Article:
Word count is treating citations as words. For example, the citations (89) or (7) are counted as words. Is it possible to prevent this somehow?
Citations consist of numbers, and numbers are words. The algorithm for word count is fixed, but you can “find & replace” all numbers in brackets before you take a word count. Save the doc, disable “record changes” (if enabled) and use the “Find & Replace” dialogue, enable “Regular Expression” find and replace the pattern
with an empty string (“Replace All”). Of course, reload the document without saving it before.
Anonymous – Feel free to file an enhancement bug and ask for configurable options for spellcheck (e.g. a switch to not count citations).
@qubit1 – “Feel free to file an enhancement bug…”
OP has reported → Bug 55586 - Word Count Treats Citations as Words.
Now marked as duplicate of → Bug 55359 - Word count gives wrong results.
See also → 4.0 New Features and Fixes · Writer · “Allow extra word boundary characters …”
(fixed in fdo#38983).
There is a certain sense in counting citations as words. Typically an article has a maximum lenght of words as a limit for printing space. Thus it is important to count citations as they require space.
On the other side, the number of citations should normally very much smaller than the number of real words.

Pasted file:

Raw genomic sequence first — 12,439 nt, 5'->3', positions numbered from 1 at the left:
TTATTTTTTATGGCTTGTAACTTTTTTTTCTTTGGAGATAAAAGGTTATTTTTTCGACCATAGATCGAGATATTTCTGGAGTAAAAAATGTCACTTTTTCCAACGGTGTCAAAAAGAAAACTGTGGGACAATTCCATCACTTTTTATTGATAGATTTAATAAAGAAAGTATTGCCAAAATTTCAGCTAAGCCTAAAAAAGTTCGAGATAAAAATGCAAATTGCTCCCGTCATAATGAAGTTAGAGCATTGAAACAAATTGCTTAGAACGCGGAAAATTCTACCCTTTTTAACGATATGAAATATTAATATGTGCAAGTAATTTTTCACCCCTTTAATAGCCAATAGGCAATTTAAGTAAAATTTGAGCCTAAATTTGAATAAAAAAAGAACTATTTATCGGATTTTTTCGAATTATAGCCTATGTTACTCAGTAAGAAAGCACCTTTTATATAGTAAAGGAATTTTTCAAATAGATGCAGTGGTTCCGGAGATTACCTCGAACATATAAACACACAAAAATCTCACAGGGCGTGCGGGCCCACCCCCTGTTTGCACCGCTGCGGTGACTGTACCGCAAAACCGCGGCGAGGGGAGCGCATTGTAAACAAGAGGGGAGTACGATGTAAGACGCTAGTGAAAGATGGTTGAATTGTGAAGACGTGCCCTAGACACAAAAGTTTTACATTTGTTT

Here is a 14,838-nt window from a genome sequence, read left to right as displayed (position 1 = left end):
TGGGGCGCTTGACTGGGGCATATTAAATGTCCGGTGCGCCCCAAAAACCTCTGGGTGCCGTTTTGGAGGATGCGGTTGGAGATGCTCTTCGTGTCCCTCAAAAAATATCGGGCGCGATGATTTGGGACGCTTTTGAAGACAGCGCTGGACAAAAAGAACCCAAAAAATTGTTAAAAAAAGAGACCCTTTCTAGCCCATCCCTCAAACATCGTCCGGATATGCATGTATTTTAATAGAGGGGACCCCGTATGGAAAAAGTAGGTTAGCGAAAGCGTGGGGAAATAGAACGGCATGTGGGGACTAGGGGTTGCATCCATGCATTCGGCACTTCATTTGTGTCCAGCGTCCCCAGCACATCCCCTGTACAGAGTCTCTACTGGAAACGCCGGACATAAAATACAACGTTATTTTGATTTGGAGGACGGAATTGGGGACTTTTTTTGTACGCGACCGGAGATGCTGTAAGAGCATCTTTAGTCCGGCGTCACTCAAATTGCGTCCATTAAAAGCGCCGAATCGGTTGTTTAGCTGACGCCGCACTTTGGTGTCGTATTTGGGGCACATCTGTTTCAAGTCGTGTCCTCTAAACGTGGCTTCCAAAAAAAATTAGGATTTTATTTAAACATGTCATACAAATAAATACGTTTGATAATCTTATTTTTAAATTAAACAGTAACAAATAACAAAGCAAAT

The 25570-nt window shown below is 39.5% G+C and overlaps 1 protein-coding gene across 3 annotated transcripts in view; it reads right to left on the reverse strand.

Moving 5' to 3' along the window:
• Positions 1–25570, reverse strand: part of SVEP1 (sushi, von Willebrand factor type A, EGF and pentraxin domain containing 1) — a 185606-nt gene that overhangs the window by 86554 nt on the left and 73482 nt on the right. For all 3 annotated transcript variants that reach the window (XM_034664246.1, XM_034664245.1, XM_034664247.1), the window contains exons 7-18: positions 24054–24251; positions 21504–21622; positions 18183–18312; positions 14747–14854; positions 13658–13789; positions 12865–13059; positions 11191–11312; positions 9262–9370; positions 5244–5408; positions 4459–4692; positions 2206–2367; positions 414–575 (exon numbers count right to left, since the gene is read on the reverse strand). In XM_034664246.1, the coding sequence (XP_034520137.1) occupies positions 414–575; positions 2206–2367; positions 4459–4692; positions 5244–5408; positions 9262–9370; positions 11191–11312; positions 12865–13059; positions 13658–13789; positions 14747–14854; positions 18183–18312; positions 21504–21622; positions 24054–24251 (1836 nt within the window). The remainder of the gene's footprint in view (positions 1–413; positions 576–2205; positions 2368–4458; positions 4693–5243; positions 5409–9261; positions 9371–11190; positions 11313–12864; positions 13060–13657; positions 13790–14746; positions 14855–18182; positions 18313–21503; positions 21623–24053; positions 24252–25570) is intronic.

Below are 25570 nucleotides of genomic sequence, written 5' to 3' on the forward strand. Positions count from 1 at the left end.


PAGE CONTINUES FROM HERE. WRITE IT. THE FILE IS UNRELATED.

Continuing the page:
What are examples, where citations should not be counted?
Removing citations from the word count is crucial for both academic studies and journalism. Many universities these days don’t include citations in their assessment word limits. And journalistic articles and other written content for publication, especially those written by freelancers who get paid per word, are often commissioned on a word count, but can require references so the editor or proofreader can double-check accuracy.
And obviously word count without citations is crucial for print publication.
I’ve personally never encountered any situation, either academic or professional, where a word count that includes references was required or even useful. But I deal with word counts that need to discount references such as footnotes on a daily basis.
This one issue is the reason I’ll be going back to using Word, rather then Libre Writer, because not being able to see a live-updated word count removes a huge amount of hassle and allows for content planning on the fly.